A survey of 3,400 students by an organisation called Student Hut, which allows students to rate and review their courses online, shows that almost a fifth (19.6 per cent) feel that teaching standards at their university are “poor” and should be improved.

In addition, a similar number (20.8 per cent) believe that there is not enough extra support or care for students outside of the lecture hall.

This requires no explanation.

For the third and final point, universities favour the privileged in their admission processes. In fact, it was found that pupils from state schools are much more likely to be admitted to a Russell Group university with B and C grades than their privately educated peers. Wait, what? Doesn’t that contradict the original argument!? Oh well, I guess that happens of an occasion.

Luckily, in your next paragraph you make an attempt to back yourself up by saying “[T]hat is certainly the case; the statistics bear it out”, even though you did provide no citations.

But the cure that the Conservatives propose for these ailments – the free market – amounts to a misdiagnosis of the illness. The idea that market forces can be relied upon to promote social mobility through education is a dangerous myth.” What if social mobility isn’t the direct goal here, but is instead an expected by-product of the end goal which is actually to improve the quality of teaching at universities? So if the quality of teaching were to be improved across the board would you argue that this is wrong?

The new Teaching Excellence Framework, to be announced in the Queens Speech later this week, will starve poorly performing colleges and universities of much-needed investment through research funding. Rather than offering a helping hand to failing institutions, the Government will kick them to the curb.” Haven’t they just had four years of tripled tuition fees though? Also, maybe these universities are failing not because of money but because the universities themselves are not very good. You don’t repair a sinking ship in the middle of the ocean, you abandon and seek the shore.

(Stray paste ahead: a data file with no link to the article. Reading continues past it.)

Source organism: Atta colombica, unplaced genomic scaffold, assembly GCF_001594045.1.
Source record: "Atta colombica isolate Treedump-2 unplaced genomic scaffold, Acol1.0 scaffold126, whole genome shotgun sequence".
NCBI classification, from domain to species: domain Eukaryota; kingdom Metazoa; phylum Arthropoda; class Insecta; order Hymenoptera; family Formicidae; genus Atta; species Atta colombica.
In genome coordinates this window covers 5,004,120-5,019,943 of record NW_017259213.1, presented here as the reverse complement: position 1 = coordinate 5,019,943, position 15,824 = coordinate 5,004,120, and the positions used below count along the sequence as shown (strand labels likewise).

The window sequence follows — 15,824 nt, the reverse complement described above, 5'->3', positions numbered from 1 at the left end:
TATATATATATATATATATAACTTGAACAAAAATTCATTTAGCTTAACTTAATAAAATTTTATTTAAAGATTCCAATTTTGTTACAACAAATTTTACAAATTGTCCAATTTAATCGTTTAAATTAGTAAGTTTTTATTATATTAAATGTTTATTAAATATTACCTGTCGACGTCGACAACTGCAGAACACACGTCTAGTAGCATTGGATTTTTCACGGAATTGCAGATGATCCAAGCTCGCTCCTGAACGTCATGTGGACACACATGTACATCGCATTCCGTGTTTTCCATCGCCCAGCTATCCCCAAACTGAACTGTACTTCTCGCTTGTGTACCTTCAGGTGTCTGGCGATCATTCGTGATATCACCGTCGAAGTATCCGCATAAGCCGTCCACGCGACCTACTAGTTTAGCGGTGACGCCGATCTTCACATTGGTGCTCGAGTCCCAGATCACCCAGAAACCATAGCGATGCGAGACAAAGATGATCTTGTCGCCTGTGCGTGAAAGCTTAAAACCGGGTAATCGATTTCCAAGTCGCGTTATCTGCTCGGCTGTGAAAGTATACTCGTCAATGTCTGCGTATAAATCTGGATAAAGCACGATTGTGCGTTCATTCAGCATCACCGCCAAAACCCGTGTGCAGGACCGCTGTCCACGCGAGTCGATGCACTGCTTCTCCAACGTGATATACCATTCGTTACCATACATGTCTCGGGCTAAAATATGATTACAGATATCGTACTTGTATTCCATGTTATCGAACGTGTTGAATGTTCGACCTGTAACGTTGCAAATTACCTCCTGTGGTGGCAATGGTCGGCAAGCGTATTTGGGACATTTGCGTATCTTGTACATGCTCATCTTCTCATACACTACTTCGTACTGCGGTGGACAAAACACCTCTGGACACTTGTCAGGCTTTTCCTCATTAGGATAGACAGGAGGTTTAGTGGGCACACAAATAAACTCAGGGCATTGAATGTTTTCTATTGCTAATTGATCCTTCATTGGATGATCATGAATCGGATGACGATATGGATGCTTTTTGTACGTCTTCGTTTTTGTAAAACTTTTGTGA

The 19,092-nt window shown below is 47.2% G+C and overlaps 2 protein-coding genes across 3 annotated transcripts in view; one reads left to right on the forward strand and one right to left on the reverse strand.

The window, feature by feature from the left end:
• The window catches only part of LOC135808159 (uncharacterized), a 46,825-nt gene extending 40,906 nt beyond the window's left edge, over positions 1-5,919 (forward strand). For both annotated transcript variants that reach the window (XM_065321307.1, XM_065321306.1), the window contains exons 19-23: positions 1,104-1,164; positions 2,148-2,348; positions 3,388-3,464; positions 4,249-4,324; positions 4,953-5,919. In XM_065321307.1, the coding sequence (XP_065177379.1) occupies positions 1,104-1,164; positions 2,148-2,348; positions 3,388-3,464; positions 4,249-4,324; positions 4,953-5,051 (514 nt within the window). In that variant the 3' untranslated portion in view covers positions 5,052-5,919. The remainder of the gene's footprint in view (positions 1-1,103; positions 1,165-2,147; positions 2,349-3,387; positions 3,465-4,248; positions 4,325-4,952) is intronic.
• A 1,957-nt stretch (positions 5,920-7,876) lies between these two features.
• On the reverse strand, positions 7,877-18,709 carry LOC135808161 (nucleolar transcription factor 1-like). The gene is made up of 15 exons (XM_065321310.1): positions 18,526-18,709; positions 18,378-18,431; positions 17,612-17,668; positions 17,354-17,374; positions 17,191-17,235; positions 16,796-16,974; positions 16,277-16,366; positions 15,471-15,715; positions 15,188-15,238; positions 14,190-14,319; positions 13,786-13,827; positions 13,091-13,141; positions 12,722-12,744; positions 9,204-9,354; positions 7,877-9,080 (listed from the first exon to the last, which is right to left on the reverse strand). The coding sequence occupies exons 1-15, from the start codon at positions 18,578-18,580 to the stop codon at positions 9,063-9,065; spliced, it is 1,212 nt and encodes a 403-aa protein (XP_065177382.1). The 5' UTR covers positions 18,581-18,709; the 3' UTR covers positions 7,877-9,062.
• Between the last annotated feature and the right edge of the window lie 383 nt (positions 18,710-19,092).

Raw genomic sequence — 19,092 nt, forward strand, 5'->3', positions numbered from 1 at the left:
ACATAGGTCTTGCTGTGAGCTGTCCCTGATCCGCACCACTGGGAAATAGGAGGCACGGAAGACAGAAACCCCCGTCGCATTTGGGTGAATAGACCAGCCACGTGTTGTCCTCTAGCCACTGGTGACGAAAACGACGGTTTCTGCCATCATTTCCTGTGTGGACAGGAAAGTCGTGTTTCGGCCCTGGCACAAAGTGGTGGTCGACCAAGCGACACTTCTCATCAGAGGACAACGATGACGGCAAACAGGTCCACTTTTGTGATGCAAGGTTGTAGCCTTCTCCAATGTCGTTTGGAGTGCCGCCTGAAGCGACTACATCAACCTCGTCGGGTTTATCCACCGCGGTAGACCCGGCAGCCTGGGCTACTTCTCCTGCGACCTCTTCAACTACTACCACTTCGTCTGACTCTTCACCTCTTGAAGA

Conversely, and at the same time, institutions that already meet the highest standards of academic research on the global stage – the top performing academic institutions – will be able to raise their fees.” Good, if a service provider is providing an excellent service they should rightly charge more for it. Like how branded products cost more in the shops than the store’s own brand, you are paying for quality. This is how markets work.

Whichever way you look at this, the poorest are hit the hardest.” What! How? How did you come to this conclusion? It is not explained in any of the following paragraphs! A measly reference to the “bank of mum and dad” is referenced as if that is the be-all and end-all for this argument! Really, students from poorer family backgrounds won’t go to more expensive universities because they are from poorer backgrounds? So do their student loans amount to nothing? Do scholarships no longer exist? I’m assuming the universities also now refuse to support gifted students that walk the halls of their campuses because they are nothing but mere, dirty commoners!? Pah, peasants!